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The Statuesque

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  • Mathew Morrell
    Probably one of Steiner s most intriguing insights into mathmatics is his idea on the relationship between rational and irrational, positive and negative
    Message 1 of 1 , Jun 9, 2004
      Probably one of Steiner's most intriguing insights into
      mathmatics is his idea on the relationship between rational and
      irrational, positive and negative numbers. We can begin to
      understand why he attributed negative/irrational numbers with
      spiritual realities and positive whole numbers with temperal,
      material reality. Numbers, according to the ancients and to most
      modern day occultists, represent vital, tangible states of
      existence, both material and spiritual, and do not serve only
      pragmatic purposes. Athenian, Classical Greece in the time of Plato
      focused their religios world-feeling on the present, "as it is," as
      become, as fixed, ideal and rational, which is complimentary with
      literal, Classical, Euclidean mathmatics and its positive number
      system. Anything that could not be deduced to the statuesque, solid
      Form-world revulsed and confused them, and hence negative magnitudes
      were meaningless and shrouded in dogma. -2 x -3 = 6 was not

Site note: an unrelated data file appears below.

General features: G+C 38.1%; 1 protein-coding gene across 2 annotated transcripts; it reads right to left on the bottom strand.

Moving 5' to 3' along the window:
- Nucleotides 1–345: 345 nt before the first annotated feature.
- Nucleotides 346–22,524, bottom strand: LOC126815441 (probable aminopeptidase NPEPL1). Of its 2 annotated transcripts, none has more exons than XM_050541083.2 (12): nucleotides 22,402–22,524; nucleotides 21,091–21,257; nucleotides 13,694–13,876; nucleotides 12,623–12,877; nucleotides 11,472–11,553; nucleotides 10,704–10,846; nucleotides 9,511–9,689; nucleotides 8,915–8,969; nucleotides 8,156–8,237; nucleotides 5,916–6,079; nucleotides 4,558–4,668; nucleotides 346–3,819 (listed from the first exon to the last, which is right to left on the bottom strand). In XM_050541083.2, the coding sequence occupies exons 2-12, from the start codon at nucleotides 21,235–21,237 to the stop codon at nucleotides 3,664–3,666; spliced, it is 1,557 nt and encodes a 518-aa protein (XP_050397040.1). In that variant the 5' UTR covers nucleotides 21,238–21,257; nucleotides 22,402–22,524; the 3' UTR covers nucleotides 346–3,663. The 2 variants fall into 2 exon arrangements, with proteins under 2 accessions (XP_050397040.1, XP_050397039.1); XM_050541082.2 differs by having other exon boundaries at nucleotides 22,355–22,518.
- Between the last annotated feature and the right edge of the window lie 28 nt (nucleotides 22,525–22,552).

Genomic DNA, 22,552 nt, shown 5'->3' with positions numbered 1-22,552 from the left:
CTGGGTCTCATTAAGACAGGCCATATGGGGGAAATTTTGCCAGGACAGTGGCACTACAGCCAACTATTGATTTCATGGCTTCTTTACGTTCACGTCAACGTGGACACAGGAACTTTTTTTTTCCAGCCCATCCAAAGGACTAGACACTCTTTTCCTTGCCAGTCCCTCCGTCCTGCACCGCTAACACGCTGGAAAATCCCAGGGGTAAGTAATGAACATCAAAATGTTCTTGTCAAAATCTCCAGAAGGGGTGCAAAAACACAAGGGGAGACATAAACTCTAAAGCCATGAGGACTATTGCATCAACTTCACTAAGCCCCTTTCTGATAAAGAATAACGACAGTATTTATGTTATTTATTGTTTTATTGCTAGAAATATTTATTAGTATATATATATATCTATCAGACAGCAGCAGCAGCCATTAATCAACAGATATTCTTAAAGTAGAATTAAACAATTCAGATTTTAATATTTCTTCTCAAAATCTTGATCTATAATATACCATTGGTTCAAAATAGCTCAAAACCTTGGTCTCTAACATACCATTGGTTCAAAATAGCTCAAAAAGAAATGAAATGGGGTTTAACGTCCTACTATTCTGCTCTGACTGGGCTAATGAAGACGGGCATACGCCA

imaginable. Even zero had no existence as a number. Although it is
      likely that the Pythagorean initiates sensed irrational and negative
      numbers they were mystified by their strange, immaterial behaviour.
      The function of a square root means something to us, but to them it
      didn'. A Trigonomic function no longer exists are as soon as it is
      manifests; they appear and disappear, they have no solid, positive,
      stereometric geometry that can be solidified in stone. Supposedly,
      according to late Greek legend, the man who did discover irrationals
      died at sea as if to warn of the dangers that exist outside the
      statuesque Ideal. The formless side of mathmatics was unspeakable
      in Classical Greek civilization, or better relegated, at least, to
      the Pythagorean number cults and the Platonic mystery schools. For,
      where on a Euclidean number chart, can you pin point the negative
      square root of 5, or an imaginary number, let alone the infinities
      that round out Faustian mathmatics. You cannot pin point infinity!
      That is why the Greek negated the world view of Babylonian, Egyptian
      World-Feeling and their fascination with boundless space and
      incomprehensible magnitudes. When negatives or irrationals enter an
      equation, as if by magic they seem to work despite their
      intangiblity. They come from no where and return to no where, to be
      found no more, unchartable except as potential states or as
      functions of infinitely indivisible space.
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